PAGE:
It's not hard. There are half a dozen good engines, including DuckDuckGo and Ixquick; I use the latter, even though only the Firefox browser will enable Ixquick to become its default engine. Both of those promote their services with claims like "The search engine that doesn't track you. Learn More." That is quite a claim, for tracking visitors is key to the usual method of "monetarizing" a search engine; if the operator knows your interests, he can more easily sell space to advertisers based on those interests. It's a powerful idea, and Google makes tens of billions a year from it. How do Ixquick and DDG monetarize their services? - it would be nice if they provided them free from the goodness of their hearts, but eventually they'll have to eat (and not just at Denny's.) I'd like them to be profitable.

Google was begun by two brilliant young men, Larry Page and Sergey Brin, and they figured out how to scour the whole Internet for information about any subject of interest to the visitor. That is an extraordinary achievement, one of the great inventions of all time. It has radically improved the access to information by scores of millions of people; what used to take a scholarly researcher hours or days in a library can now be done in minutes by anybody with a computer.

They made the service profitable as above by tracking interests and selling that data to advertisers, and that too is not a problem to me; I'd far sooner have a peripheral view of some product that might be of interest, than of one that certainly isn't. And in any case nobody compels me to respond to any such advertisement; all of them are offers I can refuse or ignore.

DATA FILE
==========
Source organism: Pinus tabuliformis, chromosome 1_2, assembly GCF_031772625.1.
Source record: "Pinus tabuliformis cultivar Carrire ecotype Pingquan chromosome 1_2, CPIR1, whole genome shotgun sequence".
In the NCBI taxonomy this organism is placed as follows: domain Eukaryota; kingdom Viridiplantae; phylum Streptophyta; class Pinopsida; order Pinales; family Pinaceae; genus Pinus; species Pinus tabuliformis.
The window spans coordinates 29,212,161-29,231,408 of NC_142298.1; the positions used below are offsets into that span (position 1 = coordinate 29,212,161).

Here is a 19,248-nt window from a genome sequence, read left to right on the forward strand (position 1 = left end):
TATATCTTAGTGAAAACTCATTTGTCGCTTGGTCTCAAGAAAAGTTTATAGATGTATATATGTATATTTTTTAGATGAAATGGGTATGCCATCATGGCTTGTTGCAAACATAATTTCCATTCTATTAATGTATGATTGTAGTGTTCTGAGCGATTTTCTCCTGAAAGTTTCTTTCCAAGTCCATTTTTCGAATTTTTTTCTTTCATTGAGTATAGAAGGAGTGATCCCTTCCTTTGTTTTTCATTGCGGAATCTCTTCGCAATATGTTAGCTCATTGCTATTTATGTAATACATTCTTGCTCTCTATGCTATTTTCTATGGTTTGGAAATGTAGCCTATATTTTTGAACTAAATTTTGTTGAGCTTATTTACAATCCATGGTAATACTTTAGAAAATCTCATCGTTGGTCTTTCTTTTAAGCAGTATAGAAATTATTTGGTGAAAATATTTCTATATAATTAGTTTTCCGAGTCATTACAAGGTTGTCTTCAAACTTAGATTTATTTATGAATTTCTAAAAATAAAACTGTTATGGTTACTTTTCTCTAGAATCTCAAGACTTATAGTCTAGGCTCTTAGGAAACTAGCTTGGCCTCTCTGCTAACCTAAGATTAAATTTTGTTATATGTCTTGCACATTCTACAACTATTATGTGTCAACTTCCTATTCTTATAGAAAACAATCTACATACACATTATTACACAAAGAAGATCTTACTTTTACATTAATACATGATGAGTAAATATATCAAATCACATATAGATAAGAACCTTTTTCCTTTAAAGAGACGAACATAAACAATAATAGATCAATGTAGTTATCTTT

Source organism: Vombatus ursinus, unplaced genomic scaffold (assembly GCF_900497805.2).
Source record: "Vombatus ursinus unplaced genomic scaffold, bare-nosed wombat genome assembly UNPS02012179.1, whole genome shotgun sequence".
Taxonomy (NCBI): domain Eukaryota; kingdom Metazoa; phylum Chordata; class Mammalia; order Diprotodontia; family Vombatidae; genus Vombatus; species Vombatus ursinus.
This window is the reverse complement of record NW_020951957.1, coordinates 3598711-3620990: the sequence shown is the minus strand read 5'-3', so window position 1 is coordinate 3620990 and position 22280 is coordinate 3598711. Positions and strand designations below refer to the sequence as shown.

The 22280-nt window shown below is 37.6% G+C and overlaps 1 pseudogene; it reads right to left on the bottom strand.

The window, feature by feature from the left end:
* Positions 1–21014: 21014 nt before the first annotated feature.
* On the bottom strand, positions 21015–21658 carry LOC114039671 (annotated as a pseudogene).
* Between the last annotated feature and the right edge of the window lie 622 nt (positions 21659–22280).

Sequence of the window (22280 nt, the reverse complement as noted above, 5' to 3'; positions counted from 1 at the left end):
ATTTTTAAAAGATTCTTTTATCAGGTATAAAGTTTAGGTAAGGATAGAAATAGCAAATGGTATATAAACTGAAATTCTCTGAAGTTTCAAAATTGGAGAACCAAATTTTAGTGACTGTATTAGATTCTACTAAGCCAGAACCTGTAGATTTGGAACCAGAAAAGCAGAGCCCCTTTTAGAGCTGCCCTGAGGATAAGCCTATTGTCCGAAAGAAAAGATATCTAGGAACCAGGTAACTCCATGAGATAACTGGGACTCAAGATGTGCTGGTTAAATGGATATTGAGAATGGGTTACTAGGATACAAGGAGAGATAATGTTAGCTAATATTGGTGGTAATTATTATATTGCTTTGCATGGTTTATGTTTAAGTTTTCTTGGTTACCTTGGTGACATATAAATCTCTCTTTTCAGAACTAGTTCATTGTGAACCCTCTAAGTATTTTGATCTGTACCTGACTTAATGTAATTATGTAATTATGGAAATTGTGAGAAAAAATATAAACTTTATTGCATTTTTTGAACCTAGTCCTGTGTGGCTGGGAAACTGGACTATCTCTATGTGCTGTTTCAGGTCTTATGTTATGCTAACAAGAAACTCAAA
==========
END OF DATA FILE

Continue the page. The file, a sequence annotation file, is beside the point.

Then they sold out, by offering shares to the public in 2004, and became wealthy and good luck to them; Schmidt had been appointed CEO. He is, alas, an unregenerate Statist and he has steered the company towards government. Tracking data is sold not just to advertisers whose offers can be refused, but to burerau-rats whose offers can not be refused. Under his guidance, Google has become a perverse arm of the surveillance state; while it used to be a neat way to find information about anything including government, now it's also a way for government to find information about you and me.

Further, given Google's dominant position in the field, it's feasible for it to "color" its responses to searches, by placing links on the first page displayed the sites that best conform to some government-approved standard, while relegating others to Page 17 or even preventing their appearance altogether; that would be a subtle and highly sinister form of censorship. I don't have evidence that it is taking place; but once a large firm gets into bed with the State, it's only too easy for such a thing to occur. If it did, this innovative source of information would become a destructive source of disinformation, of propaganda. On top of all that, and quite possibly to attract even more business from government, Schmidt has implemented its PC policy about gender etc.; for all these reasons, I avoid its web site.

Once government has evaporated on E-Day, none of those worries will apply. Google and its rivals will each chase honest bucks, by trying to provide the best available information to customers with no reference to Big Brother or any other third party. Hasten the day!